Backup continues to support backups of your production IaaS VMs in Azure and to help protect your Windows client data, along with your shared files and folders. Backup is now available through Microsoft Operations Management Suite, the all-in-one IT management solution for Windows or Linux, across on-premises or cloud environments.
Azure Mobile Engagement is a SaaS-delivered, data-driven user-engagement platform that enables real-time and fine-grain user segmentation, app user analytics, and context-aware, smart push notifications across all connected devices. You can maximize your app usage, retention, and monetization with this powerful platform.
It allows developers, app owners, and line-of-business decision makers to directly contact app users in a personal, context-aware, and nonintrusive way—exactly when it makes the most sense for both parties. Comprehensive analytics go beyond typical key performance indicators (KPIs), highlighting the data to capture, track, analyze, and act on for improving engagement precisely when customers need your products or services. Read the rest of this post »
Exciting news for Linux customers! From today’s announcement –
The partnership we are announcing today with Red Hat extends our commitment to offer unmatched choice and flexibility in an enterprise-grade cloud experience across the hybrid cloud. With more than 80 percent of the Fortune 500 using Microsoft’s cloud, for us to team with the leader in enterprise Linux allows even more businesses to move to the cloud on their terms. By working with Red Hat, we will address common enterprise, ISV and developer needs for building, deploying and managing applications on Red Hat software across private and public clouds, including the following: Read the rest of this post »
Perficient is proud to be a sponsor at this year’s SharePoint TechFest Houston, the regional innovation and technology conference that showcases products and services to business executives.
Visit us on October 27th at booth 26 and learn about our experience with developing SharePoint collaboration solutions, as well as custom business optimization and digital experience solutions leveraging Office 365 and Azure.
We’re excited to lead one presentation that will show attendees how to leverage self-service site creation in a hybrid environment, meeting requirements to keep some workloads on-premises and migrating other workloads to SharePoint Online.
“Optimize Your Hybrid Cloud Solution with Azure Powered SharePoint Site Provisioning”
Beyond this informative session, Perficient has completed many successful implementations of SharePoint, Office 365 and Azure, including our work with Partners In Health, and we’re happy to share our lessons learned and implementation best practices with attendees at SharePoint TechFest Houston.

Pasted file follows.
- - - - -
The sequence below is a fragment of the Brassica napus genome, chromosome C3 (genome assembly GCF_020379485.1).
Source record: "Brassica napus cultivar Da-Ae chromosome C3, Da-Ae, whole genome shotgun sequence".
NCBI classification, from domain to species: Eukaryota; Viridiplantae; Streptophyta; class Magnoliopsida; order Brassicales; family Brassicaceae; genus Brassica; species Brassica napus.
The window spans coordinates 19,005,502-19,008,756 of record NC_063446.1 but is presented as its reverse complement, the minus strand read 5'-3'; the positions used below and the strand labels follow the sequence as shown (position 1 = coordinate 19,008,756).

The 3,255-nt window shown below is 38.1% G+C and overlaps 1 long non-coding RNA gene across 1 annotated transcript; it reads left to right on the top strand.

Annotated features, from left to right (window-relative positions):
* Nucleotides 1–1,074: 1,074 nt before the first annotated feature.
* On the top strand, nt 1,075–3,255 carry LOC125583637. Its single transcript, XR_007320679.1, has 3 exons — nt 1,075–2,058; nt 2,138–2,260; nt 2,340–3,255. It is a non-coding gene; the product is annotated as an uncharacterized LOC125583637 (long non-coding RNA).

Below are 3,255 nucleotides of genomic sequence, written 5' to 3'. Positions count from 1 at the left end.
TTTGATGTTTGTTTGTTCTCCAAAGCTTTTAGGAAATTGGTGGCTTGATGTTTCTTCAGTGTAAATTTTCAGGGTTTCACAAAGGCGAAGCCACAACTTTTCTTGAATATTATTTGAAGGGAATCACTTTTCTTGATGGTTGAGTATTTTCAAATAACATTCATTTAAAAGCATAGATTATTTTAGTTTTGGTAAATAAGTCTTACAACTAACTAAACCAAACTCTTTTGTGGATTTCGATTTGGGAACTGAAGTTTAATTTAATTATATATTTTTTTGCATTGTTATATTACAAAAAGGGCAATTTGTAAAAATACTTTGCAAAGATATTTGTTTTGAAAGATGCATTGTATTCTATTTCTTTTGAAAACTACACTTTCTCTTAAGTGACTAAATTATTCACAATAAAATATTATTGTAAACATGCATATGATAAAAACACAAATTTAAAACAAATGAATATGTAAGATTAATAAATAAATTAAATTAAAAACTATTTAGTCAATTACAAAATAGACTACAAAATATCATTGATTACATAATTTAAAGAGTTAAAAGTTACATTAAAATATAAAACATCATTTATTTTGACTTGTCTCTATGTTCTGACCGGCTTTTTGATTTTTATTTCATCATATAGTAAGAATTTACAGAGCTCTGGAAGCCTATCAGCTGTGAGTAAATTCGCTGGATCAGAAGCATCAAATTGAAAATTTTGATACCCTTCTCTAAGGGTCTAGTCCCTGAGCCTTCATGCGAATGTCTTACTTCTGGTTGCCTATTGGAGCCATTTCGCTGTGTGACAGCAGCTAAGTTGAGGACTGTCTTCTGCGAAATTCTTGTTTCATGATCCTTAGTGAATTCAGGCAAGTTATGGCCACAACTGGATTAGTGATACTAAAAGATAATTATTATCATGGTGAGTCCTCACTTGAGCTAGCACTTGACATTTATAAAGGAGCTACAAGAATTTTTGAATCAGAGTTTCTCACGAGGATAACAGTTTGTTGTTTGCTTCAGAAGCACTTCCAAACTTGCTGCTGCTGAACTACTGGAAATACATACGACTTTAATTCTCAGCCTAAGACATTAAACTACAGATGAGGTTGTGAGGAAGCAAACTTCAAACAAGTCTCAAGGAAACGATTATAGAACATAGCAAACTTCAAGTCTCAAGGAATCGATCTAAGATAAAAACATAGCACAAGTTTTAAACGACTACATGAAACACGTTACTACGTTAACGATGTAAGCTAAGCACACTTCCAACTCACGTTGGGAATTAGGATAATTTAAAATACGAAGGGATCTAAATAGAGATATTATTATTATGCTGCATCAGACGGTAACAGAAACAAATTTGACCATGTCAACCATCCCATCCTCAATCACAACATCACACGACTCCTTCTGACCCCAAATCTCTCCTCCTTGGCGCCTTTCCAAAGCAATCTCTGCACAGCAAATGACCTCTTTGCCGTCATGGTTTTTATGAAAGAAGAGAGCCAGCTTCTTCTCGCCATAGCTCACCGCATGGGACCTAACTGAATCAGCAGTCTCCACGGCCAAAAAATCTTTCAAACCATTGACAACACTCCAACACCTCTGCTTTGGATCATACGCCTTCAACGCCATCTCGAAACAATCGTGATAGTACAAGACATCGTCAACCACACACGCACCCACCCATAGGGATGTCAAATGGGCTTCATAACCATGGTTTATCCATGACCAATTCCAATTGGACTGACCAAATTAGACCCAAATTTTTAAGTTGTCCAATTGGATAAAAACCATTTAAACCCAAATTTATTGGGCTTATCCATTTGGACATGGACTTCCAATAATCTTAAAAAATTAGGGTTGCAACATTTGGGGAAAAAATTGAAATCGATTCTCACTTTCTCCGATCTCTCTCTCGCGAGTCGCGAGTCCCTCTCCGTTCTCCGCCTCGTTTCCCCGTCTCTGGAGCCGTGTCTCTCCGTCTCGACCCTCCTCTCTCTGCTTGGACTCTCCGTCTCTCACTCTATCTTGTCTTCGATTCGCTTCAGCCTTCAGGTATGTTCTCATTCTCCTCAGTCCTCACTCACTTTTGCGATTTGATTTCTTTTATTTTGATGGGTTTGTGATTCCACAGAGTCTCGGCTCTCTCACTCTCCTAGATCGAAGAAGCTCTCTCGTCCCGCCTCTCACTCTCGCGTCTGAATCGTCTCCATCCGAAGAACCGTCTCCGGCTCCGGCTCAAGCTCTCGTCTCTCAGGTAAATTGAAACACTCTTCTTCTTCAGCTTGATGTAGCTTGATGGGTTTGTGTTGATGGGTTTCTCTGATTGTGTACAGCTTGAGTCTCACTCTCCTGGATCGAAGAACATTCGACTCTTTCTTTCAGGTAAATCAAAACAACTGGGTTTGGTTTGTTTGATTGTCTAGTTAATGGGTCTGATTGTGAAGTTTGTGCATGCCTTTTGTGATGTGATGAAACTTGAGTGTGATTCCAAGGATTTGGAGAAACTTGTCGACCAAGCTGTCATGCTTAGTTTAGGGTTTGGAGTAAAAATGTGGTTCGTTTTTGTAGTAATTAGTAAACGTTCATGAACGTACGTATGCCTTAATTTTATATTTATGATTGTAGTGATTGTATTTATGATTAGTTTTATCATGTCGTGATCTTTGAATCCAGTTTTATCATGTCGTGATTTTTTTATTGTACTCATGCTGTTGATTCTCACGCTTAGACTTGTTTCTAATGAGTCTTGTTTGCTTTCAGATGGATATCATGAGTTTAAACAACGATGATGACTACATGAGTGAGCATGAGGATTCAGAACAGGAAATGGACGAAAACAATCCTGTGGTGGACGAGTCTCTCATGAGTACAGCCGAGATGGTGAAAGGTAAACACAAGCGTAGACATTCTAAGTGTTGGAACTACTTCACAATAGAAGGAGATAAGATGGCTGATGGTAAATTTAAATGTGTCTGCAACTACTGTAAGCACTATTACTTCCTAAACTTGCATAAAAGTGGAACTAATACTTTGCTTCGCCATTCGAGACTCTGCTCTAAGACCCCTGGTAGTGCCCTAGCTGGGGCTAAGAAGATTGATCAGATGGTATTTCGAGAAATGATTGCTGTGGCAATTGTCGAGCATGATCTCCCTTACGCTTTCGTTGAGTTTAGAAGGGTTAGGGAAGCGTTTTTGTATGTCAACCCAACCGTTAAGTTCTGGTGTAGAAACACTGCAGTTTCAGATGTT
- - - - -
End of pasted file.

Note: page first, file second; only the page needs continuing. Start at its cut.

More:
Do you have a Hybrid SharePoint environment, utilizing both SharePoint Online and SharePoint on-premises? Do you have a process for self-service site provisioning? Are you looking to optimize your SharePoint administration? Have you heard of Office PnP?
Hopefully the answer to most of those questions is yes. Office PnP is community driven open source project where Microsoft and external community members are sharing their learning’s around implementation practices for Office 365 and SharePoint on-premises (add-in model). This is work done by the community for the community without any actual full time people. Currently, the program is facilitated by Microsoft, but they already have a number of contributors from the community – including us here at Perficient.
One of those patterns is for self-service site provisioning in a hybrid SharePoint environment. Full disclosure here, we did not develop this pattern. Vesa Juvonen is the primary author of this solution and you can find his blog here. If you’ve been to any of the recent conferences or have seen PnP in action, you’ve likely seen Vesa’s name – he’s one of the primary contributors.
Our team has worked on a number of variations of the provisioning framework. There is a pattern for PowerShell deployment, one for console applications, and others using CSOM and workflow. Each organization is different and therefore may require a different pattern. For purposes of this blog post, I am going to specifically talk about the Azure model. Read the rest of this post »